Congratulations on getting a new pup. The next challenging assignment is instilling good behaviors and building a loving bond with the new puppy.
Questions most first-time puppy parents ask are:
- When do you begin the puppy training session?
- Which two basic training you should start with first?
Immediately your puppy is seven weeks old. During this time, a puppy can learn how to hold their bladder for long. If you take a long time to train the puppy, it may sometimes take for a puppy to get some basic commands right.
Regardless of which training you give your puppy, learn to be consistent, patient, and offer positive reinforcement each time they ace the training.
Let's look at the puppy training in detail.
House Training a New Puppy
Most pet parents call it potty training, house training, or housebreaking. It's the first thing your new pup needs to learn when they get at home.
Housetraining involves teaching your pup where to pee and poo. That way, you prevent the pup from emptying their bowels anywhere around the house.
So why house training?
When pups are born before they are seven weeks old, they pee and poo a lot. Failure to teach them house training when they are seven weeks old, they will soil your house.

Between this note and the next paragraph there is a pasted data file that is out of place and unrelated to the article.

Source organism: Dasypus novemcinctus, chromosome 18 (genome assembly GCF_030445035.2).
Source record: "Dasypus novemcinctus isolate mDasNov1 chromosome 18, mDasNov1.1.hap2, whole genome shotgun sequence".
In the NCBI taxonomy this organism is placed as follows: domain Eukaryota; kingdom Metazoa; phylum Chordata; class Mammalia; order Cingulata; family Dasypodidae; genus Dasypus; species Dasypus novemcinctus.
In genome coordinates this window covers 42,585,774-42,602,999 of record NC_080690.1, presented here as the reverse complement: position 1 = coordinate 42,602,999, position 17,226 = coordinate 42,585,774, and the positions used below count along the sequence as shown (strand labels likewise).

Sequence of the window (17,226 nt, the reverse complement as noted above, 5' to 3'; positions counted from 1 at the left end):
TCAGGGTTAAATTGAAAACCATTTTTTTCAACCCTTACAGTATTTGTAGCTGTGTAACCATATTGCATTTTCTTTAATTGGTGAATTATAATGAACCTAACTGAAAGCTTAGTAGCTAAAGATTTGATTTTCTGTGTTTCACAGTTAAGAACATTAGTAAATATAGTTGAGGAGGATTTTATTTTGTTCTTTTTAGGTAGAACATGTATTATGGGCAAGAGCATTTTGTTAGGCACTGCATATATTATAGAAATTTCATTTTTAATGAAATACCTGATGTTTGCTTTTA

Chances are, you don't want that to happen to you, right? So, it is only fair for you to introduce a culture and history of peeing and pooping at home.
If you do it well, the pups will adopt and stick to the routine. Depending on the age of your puppies, house training your puppy will always involve three stages:
- (1) The Area to Potty
- (2) Learning self-control
- (3) Independent toileting
Let's look at these stages in detail.
Stage 1: Creating a Toilet Area
Here you'll teach your puppy where to wee and poo while preventing him from emptying himself in the wrong place. Always restrict your puppy from peeing in your home or washable floors.
Your puppy's toilet area needs to be outside, and you need to get them out to pee when:
- They wake up from sleep
- After eating their food
- After playing
- Anytime you feel their bladder is full
Sometimes, it pays off to monitor the puppy's bladder to know if full. You can do this by cuddling the pet in the first few days and pressing the bladder slowly.
Of course, there's a way you can predict when your puppy's bladder is full without cuddling them. To do that, you'll need to spend the first three days with your puppy to find out how frequent they pee.
Another way is to assume the puppy is going to pee after every 30 minutes. Then you can adjust up or down. If you are going to do this well, have a notebook to take notes.
When you take your puppy to pee outside, wait for him until he is finished with the job. Sometimes, they take longer because they are just getting used to the area. As a puppy parent, you need to exercise patience and consistency.
After a few days, chances are, they will know the precise area to do their business. Any time your puppy emptied at the precise place, reward good behavior with a treat and praise. That's the only way the pup will ace the training.